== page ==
There are several differences between GLC and  Wadsworth-Lamping  kind of lambda graphs (research line denoted by “WL” further):

  •  the graphs used in GLC are all oriented, made by  trivalent or univalent nodes (the termination node) , while those from WL are a mix of oriented and non-oriented nodes,
  • GLC does not use any names, neither of variables, nor of terms, while in WL names are used everywhere. This looks like a minor difference but instead is very important and here is why. If we live by the “no names” rule then forget about evaluations, in particular forget about evaluation strategies and about using the result of an evaluation for deciding the next computational step. Moreover, forget about representing the state of a computation by a “value”, whatever value might mean. Does it start to look strange? It gets even weirder: forget about thinking in terms of flowcharts with nodes which represent operations (like application and lambda abstraction), which have inputs and outputs like wires which allow propagations of signals. After all forget about this signal idea. Can you? GLC can.
  • GLC has among the nodes a “fan-out” node which satisfies moves (graph rewrites) called CO-ASSOC and CO-COMM, as a replacement for the need to use names in WL, thus the only place in GLC which resembles to “sharing”  from WL is in the use of the GLOBAL FAN-OUT move (see however how this move is eliminated in the fully local version of GLC, called the chemical concrete machine),

Let’s now pass to bigger differences:

  • there is a sector of GLC which is made by graphs resembling the lambda graphs from WL, however, there is no effort made in GLC to work only with this sector, while a big deal of effort in the WL approach consists in finding ways to select those “valid” lambda graphs. In GLC there is no need to restrict only to well constructed lambda graphs.
  • this gives an advantage which GLC has over WL,  namely  that GLC has also other sectors, different from the one of lambda graphs, where the graphic beta move can be applied outside lambda calculus. One of this sectors is particularly interesting: is the sector containing knot and tangle diagrams, which allows GLC to interact with Kauffman Knot Logic   and Knot Automata.  Thus GLC is a formalism which can be used for lambda calculus but also for other types of nonstandard computing models, like Kauffman’s Knot Logic.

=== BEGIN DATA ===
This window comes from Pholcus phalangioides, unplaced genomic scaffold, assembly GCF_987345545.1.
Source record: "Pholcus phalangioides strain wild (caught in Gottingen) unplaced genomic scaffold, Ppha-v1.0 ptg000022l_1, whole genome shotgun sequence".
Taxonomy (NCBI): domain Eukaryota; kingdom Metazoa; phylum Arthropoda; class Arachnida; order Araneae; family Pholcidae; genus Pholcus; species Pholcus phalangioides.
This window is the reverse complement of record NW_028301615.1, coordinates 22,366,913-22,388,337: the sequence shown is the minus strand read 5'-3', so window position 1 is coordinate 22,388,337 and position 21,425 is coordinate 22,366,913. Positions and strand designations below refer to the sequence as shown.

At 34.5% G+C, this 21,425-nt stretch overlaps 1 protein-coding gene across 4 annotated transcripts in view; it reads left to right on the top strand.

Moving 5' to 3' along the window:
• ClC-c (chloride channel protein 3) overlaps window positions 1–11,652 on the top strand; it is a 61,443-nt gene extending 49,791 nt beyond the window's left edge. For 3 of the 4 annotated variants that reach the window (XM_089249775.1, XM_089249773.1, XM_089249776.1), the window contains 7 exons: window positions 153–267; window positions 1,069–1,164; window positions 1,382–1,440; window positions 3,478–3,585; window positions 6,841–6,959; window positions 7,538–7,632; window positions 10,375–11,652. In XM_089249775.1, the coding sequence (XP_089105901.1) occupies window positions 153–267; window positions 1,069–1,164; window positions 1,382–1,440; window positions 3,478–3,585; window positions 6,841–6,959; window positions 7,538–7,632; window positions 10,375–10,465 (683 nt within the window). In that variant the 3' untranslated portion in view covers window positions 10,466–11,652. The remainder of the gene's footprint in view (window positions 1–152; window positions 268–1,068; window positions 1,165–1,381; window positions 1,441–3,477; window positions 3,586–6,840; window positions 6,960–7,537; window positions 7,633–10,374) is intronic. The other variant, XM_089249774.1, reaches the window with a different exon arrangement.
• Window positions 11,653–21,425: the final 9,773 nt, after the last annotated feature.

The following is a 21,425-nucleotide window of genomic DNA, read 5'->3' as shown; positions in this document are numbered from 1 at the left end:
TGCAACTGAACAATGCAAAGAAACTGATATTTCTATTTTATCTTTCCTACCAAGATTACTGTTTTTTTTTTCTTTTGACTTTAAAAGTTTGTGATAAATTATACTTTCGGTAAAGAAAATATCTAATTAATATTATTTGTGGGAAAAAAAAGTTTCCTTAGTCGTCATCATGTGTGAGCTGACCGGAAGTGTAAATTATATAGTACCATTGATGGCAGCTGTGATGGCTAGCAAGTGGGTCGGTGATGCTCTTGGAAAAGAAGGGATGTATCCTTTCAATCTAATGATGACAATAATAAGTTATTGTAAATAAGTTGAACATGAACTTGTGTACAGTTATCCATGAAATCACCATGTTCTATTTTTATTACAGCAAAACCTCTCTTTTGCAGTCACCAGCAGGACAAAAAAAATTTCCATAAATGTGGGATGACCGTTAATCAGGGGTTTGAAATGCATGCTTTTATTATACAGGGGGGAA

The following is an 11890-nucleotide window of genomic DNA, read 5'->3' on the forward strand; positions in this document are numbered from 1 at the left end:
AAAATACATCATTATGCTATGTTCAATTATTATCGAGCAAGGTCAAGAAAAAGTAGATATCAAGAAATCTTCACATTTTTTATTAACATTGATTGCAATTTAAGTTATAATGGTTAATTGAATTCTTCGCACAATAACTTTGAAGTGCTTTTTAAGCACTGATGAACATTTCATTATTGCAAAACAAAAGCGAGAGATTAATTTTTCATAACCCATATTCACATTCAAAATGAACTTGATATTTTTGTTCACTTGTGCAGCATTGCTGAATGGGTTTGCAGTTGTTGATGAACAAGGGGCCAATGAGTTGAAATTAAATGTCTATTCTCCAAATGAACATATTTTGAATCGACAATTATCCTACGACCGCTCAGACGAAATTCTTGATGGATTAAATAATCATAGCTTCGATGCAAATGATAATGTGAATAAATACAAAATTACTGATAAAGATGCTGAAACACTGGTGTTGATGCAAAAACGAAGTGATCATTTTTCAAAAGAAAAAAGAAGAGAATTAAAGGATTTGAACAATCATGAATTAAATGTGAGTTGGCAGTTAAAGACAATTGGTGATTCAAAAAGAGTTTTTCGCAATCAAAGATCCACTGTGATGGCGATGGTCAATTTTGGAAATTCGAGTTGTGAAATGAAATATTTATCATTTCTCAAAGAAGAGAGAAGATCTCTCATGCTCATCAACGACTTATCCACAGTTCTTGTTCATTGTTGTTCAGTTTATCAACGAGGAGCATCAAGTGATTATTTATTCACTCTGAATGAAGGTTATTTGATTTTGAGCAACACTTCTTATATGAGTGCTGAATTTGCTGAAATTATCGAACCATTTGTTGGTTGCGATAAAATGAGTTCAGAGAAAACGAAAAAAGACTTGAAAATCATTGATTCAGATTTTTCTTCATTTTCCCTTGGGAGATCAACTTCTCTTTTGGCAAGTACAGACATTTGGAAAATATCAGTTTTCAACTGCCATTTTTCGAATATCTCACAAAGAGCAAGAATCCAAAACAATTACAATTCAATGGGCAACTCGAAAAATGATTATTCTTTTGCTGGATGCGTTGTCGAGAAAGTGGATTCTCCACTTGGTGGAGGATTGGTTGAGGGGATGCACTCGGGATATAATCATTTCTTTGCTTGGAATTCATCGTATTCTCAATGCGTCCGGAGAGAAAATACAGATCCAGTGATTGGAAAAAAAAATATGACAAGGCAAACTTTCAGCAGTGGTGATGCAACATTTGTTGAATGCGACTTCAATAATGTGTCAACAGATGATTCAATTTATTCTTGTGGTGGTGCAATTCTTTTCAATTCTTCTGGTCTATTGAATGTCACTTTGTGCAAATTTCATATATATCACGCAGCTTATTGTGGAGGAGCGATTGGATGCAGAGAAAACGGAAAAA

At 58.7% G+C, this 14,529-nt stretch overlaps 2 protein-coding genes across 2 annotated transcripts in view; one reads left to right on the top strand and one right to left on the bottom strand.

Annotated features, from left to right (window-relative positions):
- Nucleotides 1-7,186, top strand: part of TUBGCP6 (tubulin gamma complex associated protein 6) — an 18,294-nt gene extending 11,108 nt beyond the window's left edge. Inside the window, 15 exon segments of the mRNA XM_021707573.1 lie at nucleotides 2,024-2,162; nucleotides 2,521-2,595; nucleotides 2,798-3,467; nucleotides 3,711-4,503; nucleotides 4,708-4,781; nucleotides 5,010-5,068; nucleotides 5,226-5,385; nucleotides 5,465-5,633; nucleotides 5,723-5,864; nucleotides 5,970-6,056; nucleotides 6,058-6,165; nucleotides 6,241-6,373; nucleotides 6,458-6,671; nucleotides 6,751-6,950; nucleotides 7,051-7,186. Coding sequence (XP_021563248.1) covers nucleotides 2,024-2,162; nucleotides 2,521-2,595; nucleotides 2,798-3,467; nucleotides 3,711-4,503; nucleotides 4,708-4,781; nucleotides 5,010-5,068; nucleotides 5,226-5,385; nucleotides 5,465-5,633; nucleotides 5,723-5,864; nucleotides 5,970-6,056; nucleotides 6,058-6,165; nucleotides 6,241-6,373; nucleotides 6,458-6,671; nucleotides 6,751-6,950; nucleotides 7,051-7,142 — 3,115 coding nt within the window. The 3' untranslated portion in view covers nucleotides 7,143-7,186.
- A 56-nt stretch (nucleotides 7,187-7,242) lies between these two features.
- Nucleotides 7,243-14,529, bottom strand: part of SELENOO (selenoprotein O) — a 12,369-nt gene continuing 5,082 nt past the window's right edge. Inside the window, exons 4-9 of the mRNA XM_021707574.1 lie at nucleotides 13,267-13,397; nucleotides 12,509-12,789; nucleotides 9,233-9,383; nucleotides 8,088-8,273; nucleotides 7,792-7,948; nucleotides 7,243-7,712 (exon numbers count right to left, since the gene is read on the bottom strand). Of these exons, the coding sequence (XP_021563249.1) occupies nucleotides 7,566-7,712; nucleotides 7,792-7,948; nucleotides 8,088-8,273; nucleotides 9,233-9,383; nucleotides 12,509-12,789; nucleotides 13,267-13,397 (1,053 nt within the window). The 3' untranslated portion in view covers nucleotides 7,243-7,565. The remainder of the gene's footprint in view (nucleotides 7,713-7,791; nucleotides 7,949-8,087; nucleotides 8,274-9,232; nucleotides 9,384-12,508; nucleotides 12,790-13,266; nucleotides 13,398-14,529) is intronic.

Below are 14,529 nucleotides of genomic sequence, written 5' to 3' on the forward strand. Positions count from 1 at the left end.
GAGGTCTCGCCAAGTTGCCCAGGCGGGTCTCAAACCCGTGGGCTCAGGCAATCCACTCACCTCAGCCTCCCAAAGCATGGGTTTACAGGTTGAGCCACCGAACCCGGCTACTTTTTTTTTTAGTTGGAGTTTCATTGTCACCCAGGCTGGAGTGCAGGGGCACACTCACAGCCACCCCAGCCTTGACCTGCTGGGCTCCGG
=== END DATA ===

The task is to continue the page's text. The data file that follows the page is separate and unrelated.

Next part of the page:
Finally, the most important difference comes from the motivation of GLC, which is the need to have a visual representation of certain finite differential computations in spaces with dilations and emergent algebras. This is possible in another sector of GLC, called the “emergent algebra sector” and it is completely out of reach of WL, see

This leads to a rigorous definition of what “computing with space” might be. It can also have very concrete applications, evoked here:

Otherwise, there are many things to learn by a geometer like me, from previous work. There are certainly many geometric things to be learned by CS experts as well, because there is more and more clear that computation needs some notion of space, besides the boringly trivial one dimensional one.

Fraglets, bionets, and the www with metabolism

In the post  WWW with Metabolism  and  The chemical connectome of the internet  was evoked the idea of using the chemical concrete machine not on biological, wet networks (although I still find this line of research very promising), but on the www. I am very happy to see that efforts concerning the use of chemical programming and bio inspired models of programming already exist!